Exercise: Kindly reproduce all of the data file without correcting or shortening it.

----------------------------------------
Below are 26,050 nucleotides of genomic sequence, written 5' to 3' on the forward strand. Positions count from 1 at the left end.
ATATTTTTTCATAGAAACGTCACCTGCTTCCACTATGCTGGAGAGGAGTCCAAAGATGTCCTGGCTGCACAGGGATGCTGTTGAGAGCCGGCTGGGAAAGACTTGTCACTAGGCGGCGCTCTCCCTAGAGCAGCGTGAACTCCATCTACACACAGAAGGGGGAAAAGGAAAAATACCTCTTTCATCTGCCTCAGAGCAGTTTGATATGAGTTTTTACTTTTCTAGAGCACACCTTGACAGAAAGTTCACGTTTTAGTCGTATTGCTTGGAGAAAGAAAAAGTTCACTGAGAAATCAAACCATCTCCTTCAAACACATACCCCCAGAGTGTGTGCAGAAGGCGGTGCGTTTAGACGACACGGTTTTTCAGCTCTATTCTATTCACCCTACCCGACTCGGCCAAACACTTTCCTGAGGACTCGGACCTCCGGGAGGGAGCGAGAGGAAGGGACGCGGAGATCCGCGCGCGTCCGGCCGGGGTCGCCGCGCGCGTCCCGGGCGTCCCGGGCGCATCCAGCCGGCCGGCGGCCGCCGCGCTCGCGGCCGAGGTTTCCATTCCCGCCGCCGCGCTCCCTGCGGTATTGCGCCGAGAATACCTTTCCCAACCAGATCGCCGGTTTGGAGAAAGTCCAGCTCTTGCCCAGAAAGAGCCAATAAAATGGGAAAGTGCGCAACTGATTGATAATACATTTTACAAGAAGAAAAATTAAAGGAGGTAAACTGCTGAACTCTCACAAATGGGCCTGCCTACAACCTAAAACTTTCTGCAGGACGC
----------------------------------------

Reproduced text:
Below are 26,050 nucleotides of genomic sequence, written 5' to 3' on the forward strand. Positions count from 1 at the left end.
ATATTTTTTCATAGAAACGTCACCTGCTTCCACTATGCTGGAGAGGAGTCCAAAGATGTCCTGGCTGCACAGGGATGCTGTTGAGAGCCGGCTGGGAAAGACTTGTCACTAGGCGGCGCTCTCCCTAGAGCAGCGTGAACTCCATCTACACACAGAAGGGGGAAAAGGAAAAATACCTCTTTCATCTGCCTCAGAGCAGTTTGATATGAGTTTTTACTTTTCTAGAGCACACCTTGACAGAAAGTTCACGTTTTAGTCGTATTGCTTGGAGAAAGAAAAAGTTCACTGAGAAATCAAACCATCTCCTTCAAACACATACCCCCAGAGTGTGTGCAGAAGGCGGTGCGTTTAGACGACACGGTTTTTCAGCTCTATTCTATTCACCCTACCCGACTCGGCCAAACACTTTCCTGAGGACTCGGACCTCCGGGAGGGAGCGAGAGGAAGGGACGCGGAGATCCGCGCGCGTCCGGCCGGGGTCGCCGCGCGCGTCCCGGGCGTCCCGGGCGCATCCAGCCGGCCGGCGGCCGCCGCGCTCGCGGCCGAGGTTTCCATTCCCGCCGCCGCGCTCCCTGCGGTATTGCGCCGAGAATACCTTTCCCAACCAGATCGCCGGTTTGGAGAAAGTCCAGCTCTTGCCCAGAAAGAGCCAATAAAATGGGAAAGTGCGCAACTGATTGATAATACATTTTACAAGAAGAAAAATTAAAGGAGGTAAACTGCTGAACTCTCACAAATGGGCCTGCCTACAACCTAAAACTTTCTGCAGGACGC